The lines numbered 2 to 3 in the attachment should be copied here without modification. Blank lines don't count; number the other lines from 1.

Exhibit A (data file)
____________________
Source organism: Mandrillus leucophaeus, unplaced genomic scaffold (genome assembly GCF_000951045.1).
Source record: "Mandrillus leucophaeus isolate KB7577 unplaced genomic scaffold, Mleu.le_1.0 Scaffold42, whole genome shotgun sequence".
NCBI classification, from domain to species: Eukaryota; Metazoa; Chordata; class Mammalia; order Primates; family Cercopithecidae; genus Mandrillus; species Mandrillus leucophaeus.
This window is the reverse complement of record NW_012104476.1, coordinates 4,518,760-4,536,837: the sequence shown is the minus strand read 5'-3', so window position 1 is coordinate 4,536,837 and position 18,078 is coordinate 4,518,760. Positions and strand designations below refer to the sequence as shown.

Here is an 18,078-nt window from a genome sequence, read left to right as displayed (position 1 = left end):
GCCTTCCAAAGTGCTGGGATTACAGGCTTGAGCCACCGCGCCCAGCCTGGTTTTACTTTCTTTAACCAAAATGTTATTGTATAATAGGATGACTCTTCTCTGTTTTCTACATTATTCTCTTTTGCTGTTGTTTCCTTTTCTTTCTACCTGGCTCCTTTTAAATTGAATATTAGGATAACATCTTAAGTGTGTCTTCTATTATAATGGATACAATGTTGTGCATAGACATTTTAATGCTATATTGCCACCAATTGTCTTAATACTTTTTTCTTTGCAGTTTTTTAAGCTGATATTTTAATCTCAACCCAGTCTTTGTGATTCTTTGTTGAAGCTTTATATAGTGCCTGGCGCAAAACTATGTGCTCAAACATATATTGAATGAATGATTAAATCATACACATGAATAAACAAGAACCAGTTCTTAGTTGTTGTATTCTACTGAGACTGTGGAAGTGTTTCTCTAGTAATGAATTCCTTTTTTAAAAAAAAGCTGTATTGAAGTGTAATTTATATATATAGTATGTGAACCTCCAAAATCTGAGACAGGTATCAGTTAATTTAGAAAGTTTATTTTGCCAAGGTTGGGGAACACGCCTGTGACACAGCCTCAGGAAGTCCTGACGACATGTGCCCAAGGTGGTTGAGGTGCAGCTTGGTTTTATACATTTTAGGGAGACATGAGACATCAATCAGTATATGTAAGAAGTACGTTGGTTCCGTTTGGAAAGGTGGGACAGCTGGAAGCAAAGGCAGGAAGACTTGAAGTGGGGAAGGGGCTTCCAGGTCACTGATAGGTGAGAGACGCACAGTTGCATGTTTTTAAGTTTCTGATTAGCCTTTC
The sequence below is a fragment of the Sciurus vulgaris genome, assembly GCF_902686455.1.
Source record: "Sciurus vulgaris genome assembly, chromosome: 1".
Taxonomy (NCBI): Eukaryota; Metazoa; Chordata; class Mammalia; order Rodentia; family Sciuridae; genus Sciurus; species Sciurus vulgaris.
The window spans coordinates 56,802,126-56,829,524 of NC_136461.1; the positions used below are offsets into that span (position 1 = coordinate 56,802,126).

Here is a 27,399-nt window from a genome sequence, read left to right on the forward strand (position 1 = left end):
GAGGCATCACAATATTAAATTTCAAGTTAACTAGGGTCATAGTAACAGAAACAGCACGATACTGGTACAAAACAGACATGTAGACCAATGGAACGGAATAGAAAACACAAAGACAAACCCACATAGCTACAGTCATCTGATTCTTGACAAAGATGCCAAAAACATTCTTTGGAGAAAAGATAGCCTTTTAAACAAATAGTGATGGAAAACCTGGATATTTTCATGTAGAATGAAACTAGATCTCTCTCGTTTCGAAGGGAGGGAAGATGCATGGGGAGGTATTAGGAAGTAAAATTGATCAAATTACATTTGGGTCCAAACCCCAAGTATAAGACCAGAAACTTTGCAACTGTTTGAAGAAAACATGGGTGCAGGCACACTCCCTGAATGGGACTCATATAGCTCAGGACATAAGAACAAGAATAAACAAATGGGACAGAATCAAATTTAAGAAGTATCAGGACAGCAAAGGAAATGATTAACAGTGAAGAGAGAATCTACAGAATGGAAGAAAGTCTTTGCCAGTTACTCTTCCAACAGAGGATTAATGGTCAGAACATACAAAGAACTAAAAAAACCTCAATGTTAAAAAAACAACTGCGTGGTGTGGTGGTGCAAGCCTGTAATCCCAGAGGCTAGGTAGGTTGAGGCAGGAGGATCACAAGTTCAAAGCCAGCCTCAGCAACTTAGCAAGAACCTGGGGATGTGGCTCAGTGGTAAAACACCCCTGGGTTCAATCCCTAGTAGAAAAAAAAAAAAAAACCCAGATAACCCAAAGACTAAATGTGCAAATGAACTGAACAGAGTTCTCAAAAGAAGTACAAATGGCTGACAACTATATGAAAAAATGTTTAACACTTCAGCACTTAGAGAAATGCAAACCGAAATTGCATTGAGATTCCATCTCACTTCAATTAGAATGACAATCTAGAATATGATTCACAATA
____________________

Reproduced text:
Source record: "Mandrillus leucophaeus isolate KB7577 unplaced genomic scaffold, Mleu.le_1.0 Scaffold42, whole genome shotgun sequence".
NCBI classification, from domain to species: Eukaryota; Metazoa; Chordata; class Mammalia; order Primates; family Cercopithecidae; genus Mandrillus; species Mandrillus leucophaeus.